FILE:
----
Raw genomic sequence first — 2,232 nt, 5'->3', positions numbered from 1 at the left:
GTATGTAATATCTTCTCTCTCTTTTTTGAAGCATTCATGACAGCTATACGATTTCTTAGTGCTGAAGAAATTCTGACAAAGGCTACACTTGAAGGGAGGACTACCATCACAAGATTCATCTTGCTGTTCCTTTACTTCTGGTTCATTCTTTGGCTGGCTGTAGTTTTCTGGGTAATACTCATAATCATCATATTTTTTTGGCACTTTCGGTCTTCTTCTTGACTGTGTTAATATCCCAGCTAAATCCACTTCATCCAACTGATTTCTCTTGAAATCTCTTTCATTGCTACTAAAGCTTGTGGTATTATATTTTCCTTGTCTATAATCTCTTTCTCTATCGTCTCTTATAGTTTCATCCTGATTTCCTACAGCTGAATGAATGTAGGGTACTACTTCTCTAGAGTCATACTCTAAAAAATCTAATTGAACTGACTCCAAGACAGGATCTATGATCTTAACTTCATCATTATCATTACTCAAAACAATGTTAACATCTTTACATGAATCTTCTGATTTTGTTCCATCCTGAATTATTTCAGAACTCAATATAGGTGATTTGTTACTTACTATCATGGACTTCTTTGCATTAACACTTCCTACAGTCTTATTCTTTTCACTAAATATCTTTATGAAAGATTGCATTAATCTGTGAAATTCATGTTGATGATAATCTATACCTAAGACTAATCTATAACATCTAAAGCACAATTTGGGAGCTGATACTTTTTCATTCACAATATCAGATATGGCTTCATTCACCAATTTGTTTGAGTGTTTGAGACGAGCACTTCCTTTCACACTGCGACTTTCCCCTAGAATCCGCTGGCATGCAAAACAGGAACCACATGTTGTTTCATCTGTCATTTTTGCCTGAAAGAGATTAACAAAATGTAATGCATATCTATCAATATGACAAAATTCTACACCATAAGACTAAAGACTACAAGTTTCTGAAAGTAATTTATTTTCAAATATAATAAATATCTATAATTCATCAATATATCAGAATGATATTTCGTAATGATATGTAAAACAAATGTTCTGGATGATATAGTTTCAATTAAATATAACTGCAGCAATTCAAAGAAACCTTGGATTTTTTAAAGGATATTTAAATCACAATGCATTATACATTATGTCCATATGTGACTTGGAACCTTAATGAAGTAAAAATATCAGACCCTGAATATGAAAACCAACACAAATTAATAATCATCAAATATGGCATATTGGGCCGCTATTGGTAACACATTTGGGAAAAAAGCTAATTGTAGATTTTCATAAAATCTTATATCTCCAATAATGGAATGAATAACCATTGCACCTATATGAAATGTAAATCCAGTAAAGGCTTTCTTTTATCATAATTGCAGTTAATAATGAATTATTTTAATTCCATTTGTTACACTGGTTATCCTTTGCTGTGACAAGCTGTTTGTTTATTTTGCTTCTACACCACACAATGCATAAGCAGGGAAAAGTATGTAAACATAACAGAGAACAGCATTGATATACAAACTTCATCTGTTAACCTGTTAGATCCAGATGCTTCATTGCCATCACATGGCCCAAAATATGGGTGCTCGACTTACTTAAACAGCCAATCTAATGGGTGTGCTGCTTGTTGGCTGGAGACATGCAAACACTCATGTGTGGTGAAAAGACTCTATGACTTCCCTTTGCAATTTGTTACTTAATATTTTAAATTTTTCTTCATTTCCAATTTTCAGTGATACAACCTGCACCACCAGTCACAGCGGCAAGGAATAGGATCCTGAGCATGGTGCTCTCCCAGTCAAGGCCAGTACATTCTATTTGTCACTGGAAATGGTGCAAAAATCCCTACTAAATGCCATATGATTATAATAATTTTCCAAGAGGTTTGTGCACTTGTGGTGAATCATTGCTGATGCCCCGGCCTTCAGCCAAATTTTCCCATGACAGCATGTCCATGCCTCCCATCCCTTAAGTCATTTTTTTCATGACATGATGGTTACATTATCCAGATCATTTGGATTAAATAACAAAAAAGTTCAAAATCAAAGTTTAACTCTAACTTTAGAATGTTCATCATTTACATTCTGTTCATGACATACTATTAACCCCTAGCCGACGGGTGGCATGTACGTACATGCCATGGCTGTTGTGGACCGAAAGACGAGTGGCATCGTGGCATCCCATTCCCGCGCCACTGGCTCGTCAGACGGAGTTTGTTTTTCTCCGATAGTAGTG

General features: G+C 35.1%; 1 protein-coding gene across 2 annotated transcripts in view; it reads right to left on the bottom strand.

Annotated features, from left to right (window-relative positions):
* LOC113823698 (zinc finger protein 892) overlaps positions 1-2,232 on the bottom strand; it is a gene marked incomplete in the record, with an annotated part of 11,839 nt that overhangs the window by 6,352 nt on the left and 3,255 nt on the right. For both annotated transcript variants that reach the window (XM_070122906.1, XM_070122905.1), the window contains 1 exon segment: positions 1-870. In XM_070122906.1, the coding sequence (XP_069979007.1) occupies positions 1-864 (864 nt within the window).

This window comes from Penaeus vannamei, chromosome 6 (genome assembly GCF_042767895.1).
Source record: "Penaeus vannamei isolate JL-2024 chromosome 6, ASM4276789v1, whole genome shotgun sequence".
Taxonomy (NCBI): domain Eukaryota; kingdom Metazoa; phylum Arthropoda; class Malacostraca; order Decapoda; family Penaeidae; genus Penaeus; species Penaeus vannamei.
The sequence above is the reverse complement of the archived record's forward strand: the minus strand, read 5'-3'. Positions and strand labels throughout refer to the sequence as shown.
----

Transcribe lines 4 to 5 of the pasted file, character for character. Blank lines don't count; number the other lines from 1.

Annotated features, from left to right (window-relative positions):
* LOC113823698 (zinc finger protein 892) overlaps positions 1-2,232 on the bottom strand; it is a gene marked incomplete in the record, with an annotated part of 11,839 nt that overhangs the window by 6,352 nt on the left and 3,255 nt on the right. For both annotated transcript variants that reach the window (XM_070122906.1, XM_070122905.1), the window contains 1 exon segment: positions 1-870. In XM_070122906.1, the coding sequence (XP_069979007.1) occupies positions 1-864 (864 nt within the window).